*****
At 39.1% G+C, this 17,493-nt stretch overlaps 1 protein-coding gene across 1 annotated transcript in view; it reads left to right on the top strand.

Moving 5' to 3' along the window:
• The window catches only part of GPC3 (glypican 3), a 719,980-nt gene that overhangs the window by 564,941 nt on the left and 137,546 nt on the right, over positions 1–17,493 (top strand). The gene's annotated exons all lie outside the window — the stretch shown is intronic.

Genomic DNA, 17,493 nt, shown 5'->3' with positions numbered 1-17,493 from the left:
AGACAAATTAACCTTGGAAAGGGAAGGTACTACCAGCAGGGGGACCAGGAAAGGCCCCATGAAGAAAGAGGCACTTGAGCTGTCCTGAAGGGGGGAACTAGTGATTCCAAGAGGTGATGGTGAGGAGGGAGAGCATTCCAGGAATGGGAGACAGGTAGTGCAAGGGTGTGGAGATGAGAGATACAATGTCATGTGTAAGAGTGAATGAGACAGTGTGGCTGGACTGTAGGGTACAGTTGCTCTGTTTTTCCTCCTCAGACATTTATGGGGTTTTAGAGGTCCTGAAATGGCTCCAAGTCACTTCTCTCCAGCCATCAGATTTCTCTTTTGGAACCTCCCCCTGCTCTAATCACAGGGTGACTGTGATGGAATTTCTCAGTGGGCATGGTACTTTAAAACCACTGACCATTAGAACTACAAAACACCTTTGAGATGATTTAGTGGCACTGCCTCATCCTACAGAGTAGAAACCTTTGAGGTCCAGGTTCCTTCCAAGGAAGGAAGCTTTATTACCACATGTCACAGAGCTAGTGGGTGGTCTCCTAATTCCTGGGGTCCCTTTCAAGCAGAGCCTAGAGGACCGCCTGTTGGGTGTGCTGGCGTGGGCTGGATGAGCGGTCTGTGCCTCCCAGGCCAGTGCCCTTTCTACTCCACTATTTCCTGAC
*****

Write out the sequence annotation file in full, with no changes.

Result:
At 39.1% G+C, this 17,493-nt stretch overlaps 1 protein-coding gene across 1 annotated transcript in view; it reads left to right on the top strand.

Moving 5' to 3' along the window:
• The window catches only part of GPC3 (glypican 3), a 719,980-nt gene that overhangs the window by 564,941 nt on the left and 137,546 nt on the right, over positions 1–17,493 (top strand). The gene's annotated exons all lie outside the window — the stretch shown is intronic.

Genomic DNA, 17,493 nt, shown 5'->3' with positions numbered 1-17,493 from the left:
AGACAAATTAACCTTGGAAAGGGAAGGTACTACCAGCAGGGGGACCAGGAAAGGCCCCATGAAGAAAGAGGCACTTGAGCTGTCCTGAAGGGGGGAACTAGTGATTCCAAGAGGTGATGGTGAGGAGGGAGAGCATTCCAGGAATGGGAGACAGGTAGTGCAAGGGTGTGGAGATGAGAGATACAATGTCATGTGTAAGAGTGAATGAGACAGTGTGGCTGGACTGTAGGGTACAGTTGCTCTGTTTTTCCTCCTCAGACATTTATGGGGTTTTAGAGGTCCTGAAATGGCTCCAAGTCACTTCTCTCCAGCCATCAGATTTCTCTTTTGGAACCTCCCCCTGCTCTAATCACAGGGTGACTGTGATGGAATTTCTCAGTGGGCATGGTACTTTAAAACCACTGACCATTAGAACTACAAAACACCTTTGAGATGATTTAGTGGCACTGCCTCATCCTACAGAGTAGAAACCTTTGAGGTCCAGGTTCCTTCCAAGGAAGGAAGCTTTATTACCACATGTCACAGAGCTAGTGGGTGGTCTCCTAATTCCTGGGGTCCCTTTCAAGCAGAGCCTAGAGGACCGCCTGTTGGGTGTGCTGGCGTGGGCTGGATGAGCGGTCTGTGCCTCCCAGGCCAGTGCCCTTTCTACTCCACTATTTCCTGAC